As impressive as the original GSD was, there was still room for improvement (isn’t there always?). The handling was twitchy, particularly at even moderate speeds. The ride quality was pretty rough. And in what could be perceived as the ultimate in nitpicking, the original kickstand was just woeful.
I’m happy to report that all of that has been addressed.
First and foremost, Tern gave the second-generation GSD a revamped TIG-welded aluminum frame. The larger-diameter tubing is stiffer than the old profiles, and while that might not seem important on a cargo bike, torsional stiffness is incredibly important on long tails, particularly when they’re heavily loaded. Ever tried carrying a wiggly toddler or hauling a hundred kilos of sand – in traffic! – on the back of a whippy bike that’s longer than some tandems? It’s not exactly confidence-inspiring.
Up front, Tern addressed the handling with a slacker head tube angle for (somewhat) more relaxed steering geometry. Taking a page from Electra’s original “Flat Foot Technology” concept, there’s also a more laid-back seat tube angle to make it easier for riders to put their foot on the ground while still maintaining good leg extension on the pedals.
A standard suspension fork also aims to settle things down when you hit a bump, and upper-end models get a suspension seatpost too.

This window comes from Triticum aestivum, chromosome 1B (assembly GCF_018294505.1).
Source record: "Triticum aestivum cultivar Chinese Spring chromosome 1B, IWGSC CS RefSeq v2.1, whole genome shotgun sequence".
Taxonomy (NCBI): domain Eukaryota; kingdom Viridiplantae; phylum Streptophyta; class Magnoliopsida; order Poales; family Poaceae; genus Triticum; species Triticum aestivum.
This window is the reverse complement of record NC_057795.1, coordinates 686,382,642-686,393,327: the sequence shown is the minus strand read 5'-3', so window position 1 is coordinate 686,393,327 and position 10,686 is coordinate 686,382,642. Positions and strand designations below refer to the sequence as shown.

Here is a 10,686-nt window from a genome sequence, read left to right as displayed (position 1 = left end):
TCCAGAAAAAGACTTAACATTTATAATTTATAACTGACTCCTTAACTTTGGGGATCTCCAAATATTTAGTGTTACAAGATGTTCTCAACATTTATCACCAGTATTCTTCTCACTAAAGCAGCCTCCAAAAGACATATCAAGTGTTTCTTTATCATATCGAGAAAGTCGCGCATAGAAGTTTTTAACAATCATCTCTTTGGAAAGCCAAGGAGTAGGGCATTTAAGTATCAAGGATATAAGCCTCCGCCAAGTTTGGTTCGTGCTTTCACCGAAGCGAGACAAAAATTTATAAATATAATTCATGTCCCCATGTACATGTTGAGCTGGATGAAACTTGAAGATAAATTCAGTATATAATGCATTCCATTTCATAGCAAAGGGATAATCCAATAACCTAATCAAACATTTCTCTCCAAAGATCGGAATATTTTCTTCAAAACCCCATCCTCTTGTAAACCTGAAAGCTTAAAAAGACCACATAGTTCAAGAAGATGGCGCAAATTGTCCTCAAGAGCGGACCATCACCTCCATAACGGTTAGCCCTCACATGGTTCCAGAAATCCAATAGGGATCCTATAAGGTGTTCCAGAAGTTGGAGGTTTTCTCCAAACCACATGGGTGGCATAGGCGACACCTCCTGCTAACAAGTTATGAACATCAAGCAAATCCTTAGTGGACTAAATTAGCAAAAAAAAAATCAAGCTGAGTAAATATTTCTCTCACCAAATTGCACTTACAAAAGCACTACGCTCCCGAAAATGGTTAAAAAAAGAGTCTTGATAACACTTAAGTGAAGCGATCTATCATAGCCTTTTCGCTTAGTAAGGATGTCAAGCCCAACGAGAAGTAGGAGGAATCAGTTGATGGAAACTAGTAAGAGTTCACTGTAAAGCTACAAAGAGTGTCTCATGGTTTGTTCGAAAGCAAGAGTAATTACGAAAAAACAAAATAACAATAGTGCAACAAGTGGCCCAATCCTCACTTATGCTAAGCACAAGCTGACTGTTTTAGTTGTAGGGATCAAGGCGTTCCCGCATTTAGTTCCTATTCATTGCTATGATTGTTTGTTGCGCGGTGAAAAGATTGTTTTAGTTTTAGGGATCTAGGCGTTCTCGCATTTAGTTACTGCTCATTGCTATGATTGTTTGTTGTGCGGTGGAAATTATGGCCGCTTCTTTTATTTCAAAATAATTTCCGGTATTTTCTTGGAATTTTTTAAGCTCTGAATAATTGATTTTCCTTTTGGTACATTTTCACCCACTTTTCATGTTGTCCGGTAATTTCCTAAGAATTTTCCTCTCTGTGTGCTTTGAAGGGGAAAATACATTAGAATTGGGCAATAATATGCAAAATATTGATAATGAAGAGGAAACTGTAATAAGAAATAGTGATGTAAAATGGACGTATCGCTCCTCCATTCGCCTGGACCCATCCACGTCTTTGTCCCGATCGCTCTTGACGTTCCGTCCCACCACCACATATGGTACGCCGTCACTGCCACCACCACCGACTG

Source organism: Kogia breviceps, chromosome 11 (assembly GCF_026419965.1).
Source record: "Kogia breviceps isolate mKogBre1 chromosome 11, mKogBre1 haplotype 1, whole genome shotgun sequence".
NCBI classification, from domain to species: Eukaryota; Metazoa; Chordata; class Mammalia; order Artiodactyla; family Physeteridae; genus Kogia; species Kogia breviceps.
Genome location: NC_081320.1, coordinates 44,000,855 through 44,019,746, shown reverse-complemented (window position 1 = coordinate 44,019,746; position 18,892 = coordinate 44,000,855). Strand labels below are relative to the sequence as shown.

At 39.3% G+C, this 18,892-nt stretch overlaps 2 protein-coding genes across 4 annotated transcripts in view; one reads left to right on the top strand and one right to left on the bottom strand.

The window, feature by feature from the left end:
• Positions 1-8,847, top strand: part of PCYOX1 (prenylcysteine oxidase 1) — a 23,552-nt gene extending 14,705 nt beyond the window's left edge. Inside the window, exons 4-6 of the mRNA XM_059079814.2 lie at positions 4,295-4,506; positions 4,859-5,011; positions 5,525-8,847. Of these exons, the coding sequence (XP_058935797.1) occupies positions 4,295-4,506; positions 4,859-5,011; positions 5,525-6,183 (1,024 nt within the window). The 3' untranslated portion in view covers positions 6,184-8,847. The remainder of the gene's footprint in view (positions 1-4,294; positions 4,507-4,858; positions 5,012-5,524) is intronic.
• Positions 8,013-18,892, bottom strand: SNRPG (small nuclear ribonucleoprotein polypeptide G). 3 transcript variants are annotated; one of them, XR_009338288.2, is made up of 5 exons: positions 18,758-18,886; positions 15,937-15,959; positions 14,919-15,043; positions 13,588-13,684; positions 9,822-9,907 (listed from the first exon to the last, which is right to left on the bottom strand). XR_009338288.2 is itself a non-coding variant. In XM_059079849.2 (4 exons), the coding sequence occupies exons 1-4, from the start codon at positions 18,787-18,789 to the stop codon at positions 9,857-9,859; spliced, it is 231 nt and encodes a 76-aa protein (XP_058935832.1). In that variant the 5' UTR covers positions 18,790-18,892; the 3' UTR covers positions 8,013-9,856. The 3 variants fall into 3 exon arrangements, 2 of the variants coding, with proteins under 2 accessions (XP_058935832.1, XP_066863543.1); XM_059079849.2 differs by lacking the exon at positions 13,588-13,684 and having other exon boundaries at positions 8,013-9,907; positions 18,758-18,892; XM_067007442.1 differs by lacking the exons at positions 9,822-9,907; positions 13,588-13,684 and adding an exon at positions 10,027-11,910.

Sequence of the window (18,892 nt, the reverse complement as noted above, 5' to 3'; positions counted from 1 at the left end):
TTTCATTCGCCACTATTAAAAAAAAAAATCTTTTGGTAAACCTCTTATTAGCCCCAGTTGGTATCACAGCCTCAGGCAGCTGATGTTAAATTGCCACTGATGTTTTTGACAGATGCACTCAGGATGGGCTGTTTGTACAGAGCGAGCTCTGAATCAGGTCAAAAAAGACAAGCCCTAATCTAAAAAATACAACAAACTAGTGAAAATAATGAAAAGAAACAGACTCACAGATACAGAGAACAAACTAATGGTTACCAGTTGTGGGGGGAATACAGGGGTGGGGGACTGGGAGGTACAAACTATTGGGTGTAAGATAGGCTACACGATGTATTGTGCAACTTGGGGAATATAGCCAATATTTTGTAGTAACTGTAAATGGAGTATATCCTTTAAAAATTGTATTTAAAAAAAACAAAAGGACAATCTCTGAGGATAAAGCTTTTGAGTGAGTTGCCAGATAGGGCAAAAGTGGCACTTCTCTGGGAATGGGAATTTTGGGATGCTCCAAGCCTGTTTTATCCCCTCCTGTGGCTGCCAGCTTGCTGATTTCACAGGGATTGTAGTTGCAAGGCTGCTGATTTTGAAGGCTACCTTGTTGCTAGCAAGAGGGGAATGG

The latest models also get Bosch’s more powerful – and substantially quieter – motor units, and although Tern’s catalog of accessories for the GSD was also sizable a few years ago, it’s somehow managed to grow considerably since then.
Time for a redo, eh?
To a large extent, Tern’s revamps have yielded the desired effects.
As promised, the steering feels more relaxed than it did before, offering more of the buttoned-down confidence that’s so critical for bikes in this genre, and what seemed lacking to me in the first-generation version. It’s definitely less nervous and twitchy.
There are still limits to what Tern could do with that tiny 20″ front wheel, however, and anyone used to a more conventionally sized front wheel will still have to undergo some recalibration before they’re totally comfortable; small movements here can equate to big changes in direction if you’re not careful, particularly when combined with that relatively short (at least for a cargo bike) wheelbase. It’s an improvement nonetheless, though in my opinion, the GSD is still best suited for low-to-medium speeds in tight urban environments than suburban settings where you might be able to go a little faster.
Arguably offering a more substantial change is the addition of suspension. My S00 test sample was one of the upper-end build kits, featuring a 70 mm-travel Suntour Mobie A32 suspension fork up front (with a tapered chromoly steel steerer!) and a 50 mm-travel Cane Creek Thudbuster suspension seatpost out back.
You might be thinking neither is a lot of movement, and you’re right. But in this application, it’s more about absorbing the small-to-medium impacts that might otherwise bounce you off-line, not swallowing more severe stuff like inadvertently smashing into curbs. And in that sense, both bits do the job admirably.